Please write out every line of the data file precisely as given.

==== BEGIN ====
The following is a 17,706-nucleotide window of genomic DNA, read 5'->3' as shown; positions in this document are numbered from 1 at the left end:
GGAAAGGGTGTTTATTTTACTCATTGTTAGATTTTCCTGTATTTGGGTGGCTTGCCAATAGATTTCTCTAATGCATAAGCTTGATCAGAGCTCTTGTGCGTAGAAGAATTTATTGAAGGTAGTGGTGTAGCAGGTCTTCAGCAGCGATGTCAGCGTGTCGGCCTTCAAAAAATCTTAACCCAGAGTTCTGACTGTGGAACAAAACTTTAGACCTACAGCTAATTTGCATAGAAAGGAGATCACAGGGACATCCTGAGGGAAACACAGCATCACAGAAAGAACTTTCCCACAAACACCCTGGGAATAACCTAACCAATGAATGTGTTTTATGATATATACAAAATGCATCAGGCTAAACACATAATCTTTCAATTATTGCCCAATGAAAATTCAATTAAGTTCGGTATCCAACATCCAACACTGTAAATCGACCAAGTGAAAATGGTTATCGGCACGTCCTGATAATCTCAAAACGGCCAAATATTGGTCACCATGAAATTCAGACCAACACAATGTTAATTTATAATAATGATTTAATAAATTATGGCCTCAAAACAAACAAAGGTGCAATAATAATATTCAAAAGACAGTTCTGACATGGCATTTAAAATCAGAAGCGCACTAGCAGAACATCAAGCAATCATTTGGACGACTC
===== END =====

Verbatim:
The following is a 17,706-nucleotide window of genomic DNA, read 5'->3' as shown; positions in this document are numbered from 1 at the left end:
GGAAAGGGTGTTTATTTTACTCATTGTTAGATTTTCCTGTATTTGGGTGGCTTGCCAATAGATTTCTCTAATGCATAAGCTTGATCAGAGCTCTTGTGCGTAGAAGAATTTATTGAAGGTAGTGGTGTAGCAGGTCTTCAGCAGCGATGTCAGCGTGTCGGCCTTCAAAAAATCTTAACCCAGAGTTCTGACTGTGGAACAAAACTTTAGACCTACAGCTAATTTGCATAGAAAGGAGATCACAGGGACATCCTGAGGGAAACACAGCATCACAGAAAGAACTTTCCCACAAACACCCTGGGAATAACCTAACCAATGAATGTGTTTTATGATATATACAAAATGCATCAGGCTAAACACATAATCTTTCAATTATTGCCCAATGAAAATTCAATTAAGTTCGGTATCCAACATCCAACACTGTAAATCGACCAAGTGAAAATGGTTATCGGCACGTCCTGATAATCTCAAAACGGCCAAATATTGGTCACCATGAAATTCAGACCAACACAATGTTAATTTATAATAATGATTTAATAAATTATGGCCTCAAAACAAACAAAGGTGCAATAATAATATTCAAAAGACAGTTCTGACATGGCATTTAAAATCAGAAGCGCACTAGCAGAACATCAAGCAATCATTTGGACGACTC